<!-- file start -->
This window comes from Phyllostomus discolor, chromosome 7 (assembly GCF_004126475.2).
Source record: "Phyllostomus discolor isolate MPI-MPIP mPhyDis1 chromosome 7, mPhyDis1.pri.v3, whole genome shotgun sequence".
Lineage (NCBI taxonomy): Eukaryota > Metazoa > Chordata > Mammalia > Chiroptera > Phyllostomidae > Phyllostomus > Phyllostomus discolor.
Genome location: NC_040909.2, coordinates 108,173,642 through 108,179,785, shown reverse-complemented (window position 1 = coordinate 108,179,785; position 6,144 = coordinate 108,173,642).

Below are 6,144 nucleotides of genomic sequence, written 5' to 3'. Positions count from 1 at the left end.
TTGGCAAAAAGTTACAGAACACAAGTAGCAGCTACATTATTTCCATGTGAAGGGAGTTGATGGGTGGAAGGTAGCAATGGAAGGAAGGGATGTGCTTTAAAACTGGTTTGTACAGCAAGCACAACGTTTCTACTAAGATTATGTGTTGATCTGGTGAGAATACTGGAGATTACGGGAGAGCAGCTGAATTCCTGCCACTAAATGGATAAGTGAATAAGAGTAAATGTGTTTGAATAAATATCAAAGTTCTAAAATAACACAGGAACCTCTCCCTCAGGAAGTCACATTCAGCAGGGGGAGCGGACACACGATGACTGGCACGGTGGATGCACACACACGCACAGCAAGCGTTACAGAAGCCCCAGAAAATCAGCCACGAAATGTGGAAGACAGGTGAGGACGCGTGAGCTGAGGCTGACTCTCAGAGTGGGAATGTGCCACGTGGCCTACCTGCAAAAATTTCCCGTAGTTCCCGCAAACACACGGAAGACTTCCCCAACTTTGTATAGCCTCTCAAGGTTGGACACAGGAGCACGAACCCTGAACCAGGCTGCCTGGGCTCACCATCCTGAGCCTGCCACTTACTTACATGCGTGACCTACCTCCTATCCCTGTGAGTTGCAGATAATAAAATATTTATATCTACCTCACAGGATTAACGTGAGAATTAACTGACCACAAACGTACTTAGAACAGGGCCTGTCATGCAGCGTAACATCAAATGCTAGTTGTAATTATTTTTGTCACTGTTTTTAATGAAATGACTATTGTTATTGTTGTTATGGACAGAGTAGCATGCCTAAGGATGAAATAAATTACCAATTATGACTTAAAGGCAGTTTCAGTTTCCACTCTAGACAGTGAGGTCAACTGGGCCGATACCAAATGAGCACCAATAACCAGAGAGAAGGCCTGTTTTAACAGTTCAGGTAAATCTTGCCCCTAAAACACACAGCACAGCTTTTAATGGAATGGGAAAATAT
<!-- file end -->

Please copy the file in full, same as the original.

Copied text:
This window comes from Phyllostomus discolor, chromosome 7 (assembly GCF_004126475.2).
Source record: "Phyllostomus discolor isolate MPI-MPIP mPhyDis1 chromosome 7, mPhyDis1.pri.v3, whole genome shotgun sequence".
Lineage (NCBI taxonomy): Eukaryota > Metazoa > Chordata > Mammalia > Chiroptera > Phyllostomidae > Phyllostomus > Phyllostomus discolor.
Genome location: NC_040909.2, coordinates 108,173,642 through 108,179,785, shown reverse-complemented (window position 1 = coordinate 108,179,785; position 6,144 = coordinate 108,173,642).

Below are 6,144 nucleotides of genomic sequence, written 5' to 3'. Positions count from 1 at the left end.
TTGGCAAAAAGTTACAGAACACAAGTAGCAGCTACATTATTTCCATGTGAAGGGAGTTGATGGGTGGAAGGTAGCAATGGAAGGAAGGGATGTGCTTTAAAACTGGTTTGTACAGCAAGCACAACGTTTCTACTAAGATTATGTGTTGATCTGGTGAGAATACTGGAGATTACGGGAGAGCAGCTGAATTCCTGCCACTAAATGGATAAGTGAATAAGAGTAAATGTGTTTGAATAAATATCAAAGTTCTAAAATAACACAGGAACCTCTCCCTCAGGAAGTCACATTCAGCAGGGGGAGCGGACACACGATGACTGGCACGGTGGATGCACACACACGCACAGCAAGCGTTACAGAAGCCCCAGAAAATCAGCCACGAAATGTGGAAGACAGGTGAGGACGCGTGAGCTGAGGCTGACTCTCAGAGTGGGAATGTGCCACGTGGCCTACCTGCAAAAATTTCCCGTAGTTCCCGCAAACACACGGAAGACTTCCCCAACTTTGTATAGCCTCTCAAGGTTGGACACAGGAGCACGAACCCTGAACCAGGCTGCCTGGGCTCACCATCCTGAGCCTGCCACTTACTTACATGCGTGACCTACCTCCTATCCCTGTGAGTTGCAGATAATAAAATATTTATATCTACCTCACAGGATTAACGTGAGAATTAACTGACCACAAACGTACTTAGAACAGGGCCTGTCATGCAGCGTAACATCAAATGCTAGTTGTAATTATTTTTGTCACTGTTTTTAATGAAATGACTATTGTTATTGTTGTTATGGACAGAGTAGCATGCCTAAGGATGAAATAAATTACCAATTATGACTTAAAGGCAGTTTCAGTTTCCACTCTAGACAGTGAGGTCAACTGGGCCGATACCAAATGAGCACCAATAACCAGAGAGAAGGCCTGTTTTAACAGTTCAGGTAAATCTTGCCCCTAAAACACACAGCACAGCTTTTAATGGAATGGGAAAATAT